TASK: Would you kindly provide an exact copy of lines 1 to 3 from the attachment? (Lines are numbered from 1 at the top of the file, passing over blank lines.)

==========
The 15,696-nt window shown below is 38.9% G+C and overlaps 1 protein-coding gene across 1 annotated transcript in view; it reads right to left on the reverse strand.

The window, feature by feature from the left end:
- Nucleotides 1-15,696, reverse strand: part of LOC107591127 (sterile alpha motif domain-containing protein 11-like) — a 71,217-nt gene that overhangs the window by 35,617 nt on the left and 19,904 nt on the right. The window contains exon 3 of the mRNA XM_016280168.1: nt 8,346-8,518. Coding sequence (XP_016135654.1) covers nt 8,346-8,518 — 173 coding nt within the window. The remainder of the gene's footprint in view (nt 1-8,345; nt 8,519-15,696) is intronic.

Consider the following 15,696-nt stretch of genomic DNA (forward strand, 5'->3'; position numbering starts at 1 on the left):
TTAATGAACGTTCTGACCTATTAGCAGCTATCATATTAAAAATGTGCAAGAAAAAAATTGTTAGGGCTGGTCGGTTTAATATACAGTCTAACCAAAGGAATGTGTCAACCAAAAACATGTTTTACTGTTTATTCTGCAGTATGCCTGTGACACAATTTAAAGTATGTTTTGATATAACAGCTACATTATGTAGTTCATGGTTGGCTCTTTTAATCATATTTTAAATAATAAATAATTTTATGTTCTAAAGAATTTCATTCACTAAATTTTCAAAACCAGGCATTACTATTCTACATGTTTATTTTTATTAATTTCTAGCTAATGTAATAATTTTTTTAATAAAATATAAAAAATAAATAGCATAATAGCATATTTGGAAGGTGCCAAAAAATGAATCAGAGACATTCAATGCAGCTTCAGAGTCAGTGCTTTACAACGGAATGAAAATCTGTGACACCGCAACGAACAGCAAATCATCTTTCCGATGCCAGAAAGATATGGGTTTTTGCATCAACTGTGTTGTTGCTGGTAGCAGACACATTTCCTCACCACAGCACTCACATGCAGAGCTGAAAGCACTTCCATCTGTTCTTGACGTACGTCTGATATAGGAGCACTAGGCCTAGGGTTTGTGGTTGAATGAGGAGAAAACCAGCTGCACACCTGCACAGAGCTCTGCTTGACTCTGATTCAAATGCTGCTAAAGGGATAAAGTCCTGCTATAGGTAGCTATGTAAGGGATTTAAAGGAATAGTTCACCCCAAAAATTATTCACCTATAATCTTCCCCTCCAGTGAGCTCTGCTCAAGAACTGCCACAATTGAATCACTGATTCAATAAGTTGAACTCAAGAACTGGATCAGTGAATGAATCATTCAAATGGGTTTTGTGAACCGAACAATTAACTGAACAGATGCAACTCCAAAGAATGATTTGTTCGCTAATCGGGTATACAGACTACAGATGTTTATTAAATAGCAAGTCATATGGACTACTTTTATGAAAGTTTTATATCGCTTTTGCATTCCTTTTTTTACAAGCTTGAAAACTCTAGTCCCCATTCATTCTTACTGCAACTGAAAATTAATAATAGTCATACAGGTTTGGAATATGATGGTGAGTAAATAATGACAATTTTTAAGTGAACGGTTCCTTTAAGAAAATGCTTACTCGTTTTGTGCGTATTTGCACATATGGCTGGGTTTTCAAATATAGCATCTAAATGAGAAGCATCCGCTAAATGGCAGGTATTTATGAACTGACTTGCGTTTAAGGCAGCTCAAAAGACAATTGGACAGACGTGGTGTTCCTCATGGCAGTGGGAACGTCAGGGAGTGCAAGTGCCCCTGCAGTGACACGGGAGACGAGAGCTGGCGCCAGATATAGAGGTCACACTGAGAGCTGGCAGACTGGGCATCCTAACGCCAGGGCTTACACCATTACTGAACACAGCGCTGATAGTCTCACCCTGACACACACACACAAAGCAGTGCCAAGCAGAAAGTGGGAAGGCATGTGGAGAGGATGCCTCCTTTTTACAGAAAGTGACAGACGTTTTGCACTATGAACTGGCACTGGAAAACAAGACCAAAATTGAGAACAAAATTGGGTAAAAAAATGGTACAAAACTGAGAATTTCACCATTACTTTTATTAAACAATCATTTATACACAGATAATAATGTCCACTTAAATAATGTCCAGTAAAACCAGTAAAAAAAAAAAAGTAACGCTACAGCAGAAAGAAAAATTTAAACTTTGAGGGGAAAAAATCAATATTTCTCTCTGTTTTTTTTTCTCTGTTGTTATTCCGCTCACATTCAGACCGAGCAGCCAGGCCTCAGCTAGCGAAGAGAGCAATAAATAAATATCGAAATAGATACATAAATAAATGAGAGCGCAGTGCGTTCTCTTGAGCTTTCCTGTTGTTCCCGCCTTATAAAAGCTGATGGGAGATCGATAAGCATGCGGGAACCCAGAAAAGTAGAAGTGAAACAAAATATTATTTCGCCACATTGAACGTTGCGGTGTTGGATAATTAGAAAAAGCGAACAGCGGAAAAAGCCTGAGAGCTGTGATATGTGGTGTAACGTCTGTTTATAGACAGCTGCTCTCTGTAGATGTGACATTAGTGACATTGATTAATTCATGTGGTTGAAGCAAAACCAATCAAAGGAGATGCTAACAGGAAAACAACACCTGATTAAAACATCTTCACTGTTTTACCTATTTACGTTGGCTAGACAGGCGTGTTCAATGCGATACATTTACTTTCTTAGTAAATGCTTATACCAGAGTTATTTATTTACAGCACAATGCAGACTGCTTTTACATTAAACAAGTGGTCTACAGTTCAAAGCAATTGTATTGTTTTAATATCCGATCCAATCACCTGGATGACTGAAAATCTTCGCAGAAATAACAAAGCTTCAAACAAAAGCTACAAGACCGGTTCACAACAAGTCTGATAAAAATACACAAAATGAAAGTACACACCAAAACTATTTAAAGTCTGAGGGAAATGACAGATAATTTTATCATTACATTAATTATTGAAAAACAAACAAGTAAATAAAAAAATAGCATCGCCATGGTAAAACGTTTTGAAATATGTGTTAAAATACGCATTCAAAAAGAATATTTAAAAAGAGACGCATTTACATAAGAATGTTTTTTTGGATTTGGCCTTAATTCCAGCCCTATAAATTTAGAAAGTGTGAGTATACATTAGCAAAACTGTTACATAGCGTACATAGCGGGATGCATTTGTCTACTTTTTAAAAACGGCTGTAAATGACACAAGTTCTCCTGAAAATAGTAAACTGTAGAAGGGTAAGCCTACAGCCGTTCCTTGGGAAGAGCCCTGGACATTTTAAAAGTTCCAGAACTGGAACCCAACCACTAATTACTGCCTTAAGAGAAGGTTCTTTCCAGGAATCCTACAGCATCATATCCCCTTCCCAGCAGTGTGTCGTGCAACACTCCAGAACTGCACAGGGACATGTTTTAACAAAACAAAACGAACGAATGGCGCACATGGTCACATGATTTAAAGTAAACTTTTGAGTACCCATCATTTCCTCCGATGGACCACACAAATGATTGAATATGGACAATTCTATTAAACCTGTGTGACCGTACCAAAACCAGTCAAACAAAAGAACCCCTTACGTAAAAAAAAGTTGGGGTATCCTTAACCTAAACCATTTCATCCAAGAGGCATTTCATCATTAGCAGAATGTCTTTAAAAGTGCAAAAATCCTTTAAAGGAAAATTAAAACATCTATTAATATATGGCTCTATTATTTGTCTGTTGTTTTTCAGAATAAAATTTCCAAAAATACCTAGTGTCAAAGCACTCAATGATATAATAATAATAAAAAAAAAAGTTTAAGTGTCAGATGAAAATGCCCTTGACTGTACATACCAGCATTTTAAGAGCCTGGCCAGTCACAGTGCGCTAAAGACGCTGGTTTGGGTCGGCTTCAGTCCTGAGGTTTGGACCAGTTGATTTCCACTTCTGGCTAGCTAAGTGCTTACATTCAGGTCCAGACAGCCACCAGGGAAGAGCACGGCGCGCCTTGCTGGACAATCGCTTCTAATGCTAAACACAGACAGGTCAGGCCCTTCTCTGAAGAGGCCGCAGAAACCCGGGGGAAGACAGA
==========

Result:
The 15,696-nt window shown below is 38.9% G+C and overlaps 1 protein-coding gene across 1 annotated transcript in view; it reads right to left on the reverse strand.

The window, feature by feature from the left end:
- Nucleotides 1-15,696, reverse strand: part of LOC107591127 (sterile alpha motif domain-containing protein 11-like) — a 71,217-nt gene that overhangs the window by 35,617 nt on the left and 19,904 nt on the right. The window contains exon 3 of the mRNA XM_016280168.1: nt 8,346-8,518. Coding sequence (XP_016135654.1) covers nt 8,346-8,518 — 173 coding nt within the window. The remainder of the gene's footprint in view (nt 1-8,345; nt 8,519-15,696) is intronic.